In the past few years, many organisations have made a shift towards embracing more flexible working practices, encouraged by a change in the law allowing all employees the right to request flexible working, as well as interventions such as shared parental leave. More and more people are now working in portfolio-type careers, with a mixture of part-time or contract work and work-life balance is frequently cited as high on the list of desirable criteria for graduates and those in well-established careers alike. It seems that the landscape (not to mention technology!) may be shifting us towards more non-traditional working patterns.
Happily, flexible working policies are now targeting and reaching more and more employees. However, recommendations and formal policies only go so far in supporting organisations and employees to make flexible-working work well. As well as policies, we also need to consider organisational behaviours and attitudes, which play a crucial role in supporting flexible workplaces. Such behaviours and attitudes may impact on the success of the most well-intentioned family-friendly policy or intervention. It is also important to consider that flexible working goes beyond working hours; we need to consider working arrangements, use of technology, role design, and transparency of flexibility within the organisation (do people know about it, what do they know and how do they talk about it?).
There are interventions which could help organisations pave the way for smoother flexible working practices. Working with managers to narrow the gap between policy and practice will help them to understand what is going on day-to-day and navigate any issues as they arise, as they may feel the impact first. Providing coaching or training on flexible working will equip employees with the skills to manage flexible working effectively.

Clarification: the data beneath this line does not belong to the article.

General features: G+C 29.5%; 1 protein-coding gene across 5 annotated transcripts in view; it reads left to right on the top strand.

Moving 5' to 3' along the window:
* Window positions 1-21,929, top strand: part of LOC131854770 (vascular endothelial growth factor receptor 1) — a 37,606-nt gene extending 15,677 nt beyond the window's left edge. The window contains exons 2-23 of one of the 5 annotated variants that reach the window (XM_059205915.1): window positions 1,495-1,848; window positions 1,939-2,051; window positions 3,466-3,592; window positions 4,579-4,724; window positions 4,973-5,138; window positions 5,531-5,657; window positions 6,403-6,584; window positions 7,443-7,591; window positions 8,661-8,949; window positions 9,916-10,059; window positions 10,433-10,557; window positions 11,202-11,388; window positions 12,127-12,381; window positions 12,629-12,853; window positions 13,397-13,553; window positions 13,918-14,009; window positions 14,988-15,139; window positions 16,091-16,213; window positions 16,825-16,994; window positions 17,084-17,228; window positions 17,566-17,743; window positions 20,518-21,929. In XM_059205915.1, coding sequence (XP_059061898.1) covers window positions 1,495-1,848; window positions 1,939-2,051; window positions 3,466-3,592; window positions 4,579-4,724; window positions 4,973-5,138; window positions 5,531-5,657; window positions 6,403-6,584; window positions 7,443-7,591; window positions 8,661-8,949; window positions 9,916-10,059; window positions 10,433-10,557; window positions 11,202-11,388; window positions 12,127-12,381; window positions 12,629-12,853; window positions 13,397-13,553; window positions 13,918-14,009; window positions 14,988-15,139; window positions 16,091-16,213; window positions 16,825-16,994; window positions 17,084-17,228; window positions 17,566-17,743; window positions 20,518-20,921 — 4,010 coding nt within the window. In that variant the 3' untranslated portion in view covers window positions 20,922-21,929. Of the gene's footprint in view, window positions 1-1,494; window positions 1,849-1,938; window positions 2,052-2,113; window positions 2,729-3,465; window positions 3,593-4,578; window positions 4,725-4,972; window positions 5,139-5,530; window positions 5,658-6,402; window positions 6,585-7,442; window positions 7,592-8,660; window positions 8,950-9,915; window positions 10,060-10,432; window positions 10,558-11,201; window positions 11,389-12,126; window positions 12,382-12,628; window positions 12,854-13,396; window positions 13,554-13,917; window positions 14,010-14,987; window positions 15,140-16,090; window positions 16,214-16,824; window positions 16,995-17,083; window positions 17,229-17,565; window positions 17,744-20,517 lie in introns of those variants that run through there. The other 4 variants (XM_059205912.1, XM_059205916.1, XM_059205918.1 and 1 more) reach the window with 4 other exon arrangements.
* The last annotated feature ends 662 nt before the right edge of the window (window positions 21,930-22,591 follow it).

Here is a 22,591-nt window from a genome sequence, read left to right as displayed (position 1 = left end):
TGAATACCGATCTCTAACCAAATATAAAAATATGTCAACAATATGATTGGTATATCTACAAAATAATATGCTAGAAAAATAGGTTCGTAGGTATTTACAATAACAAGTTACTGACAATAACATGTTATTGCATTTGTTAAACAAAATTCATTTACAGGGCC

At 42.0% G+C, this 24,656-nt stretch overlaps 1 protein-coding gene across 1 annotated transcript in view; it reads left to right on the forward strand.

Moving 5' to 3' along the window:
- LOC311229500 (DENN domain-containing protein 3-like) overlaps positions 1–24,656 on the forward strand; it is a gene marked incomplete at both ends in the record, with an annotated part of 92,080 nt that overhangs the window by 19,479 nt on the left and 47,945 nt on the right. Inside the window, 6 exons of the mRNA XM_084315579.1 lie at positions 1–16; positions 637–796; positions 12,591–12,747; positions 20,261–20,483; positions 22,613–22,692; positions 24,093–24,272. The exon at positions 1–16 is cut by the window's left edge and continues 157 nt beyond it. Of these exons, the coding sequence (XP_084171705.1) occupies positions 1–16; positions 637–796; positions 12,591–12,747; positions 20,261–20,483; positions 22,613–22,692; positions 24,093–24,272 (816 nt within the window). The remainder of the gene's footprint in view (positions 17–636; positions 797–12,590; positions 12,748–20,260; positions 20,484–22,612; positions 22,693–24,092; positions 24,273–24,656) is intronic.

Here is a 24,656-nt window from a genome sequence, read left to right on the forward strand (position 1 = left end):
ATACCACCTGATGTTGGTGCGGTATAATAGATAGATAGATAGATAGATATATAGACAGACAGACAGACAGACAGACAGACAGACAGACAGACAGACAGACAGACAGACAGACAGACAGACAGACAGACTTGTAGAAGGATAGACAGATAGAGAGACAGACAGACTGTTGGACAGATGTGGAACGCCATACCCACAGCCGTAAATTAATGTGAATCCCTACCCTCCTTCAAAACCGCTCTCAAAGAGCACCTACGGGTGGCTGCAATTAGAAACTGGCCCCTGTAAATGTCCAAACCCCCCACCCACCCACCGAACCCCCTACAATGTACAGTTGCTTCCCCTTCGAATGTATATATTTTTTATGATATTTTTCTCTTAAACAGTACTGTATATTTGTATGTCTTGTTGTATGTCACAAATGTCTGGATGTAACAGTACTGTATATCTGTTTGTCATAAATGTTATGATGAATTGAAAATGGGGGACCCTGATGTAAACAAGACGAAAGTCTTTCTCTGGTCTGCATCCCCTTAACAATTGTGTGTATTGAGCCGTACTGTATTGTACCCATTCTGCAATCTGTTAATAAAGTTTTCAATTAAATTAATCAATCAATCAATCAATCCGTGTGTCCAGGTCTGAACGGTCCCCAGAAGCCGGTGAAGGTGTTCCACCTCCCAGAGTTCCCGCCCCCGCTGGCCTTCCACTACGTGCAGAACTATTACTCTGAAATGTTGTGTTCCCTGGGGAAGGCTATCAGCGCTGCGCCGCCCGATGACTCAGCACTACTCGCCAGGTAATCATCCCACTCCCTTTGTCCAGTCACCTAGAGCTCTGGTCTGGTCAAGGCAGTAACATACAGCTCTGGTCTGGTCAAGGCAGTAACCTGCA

As with any organisational intervention, lead the change from the top, getting clear role models showing positive stories and progression from flexible working approaches. Research suggests that an overwhelming majority of flexible working interventions are led by HR, rather than Chief Executive level. Get input from staff using forums or regular surveys to get feedback and ideas about how to make things work more efficiently. And remember that flexibility can be proactive, so organisations can discuss it, promote it and build it in from the recruitment stage.
Flexible and family friendly working needs a supportive environment to ensure that employees and organisations can get the full benefits.
Susie Phillips-Baker is an Organisational Psychologist and Executive Coach, contact Susie here for more details.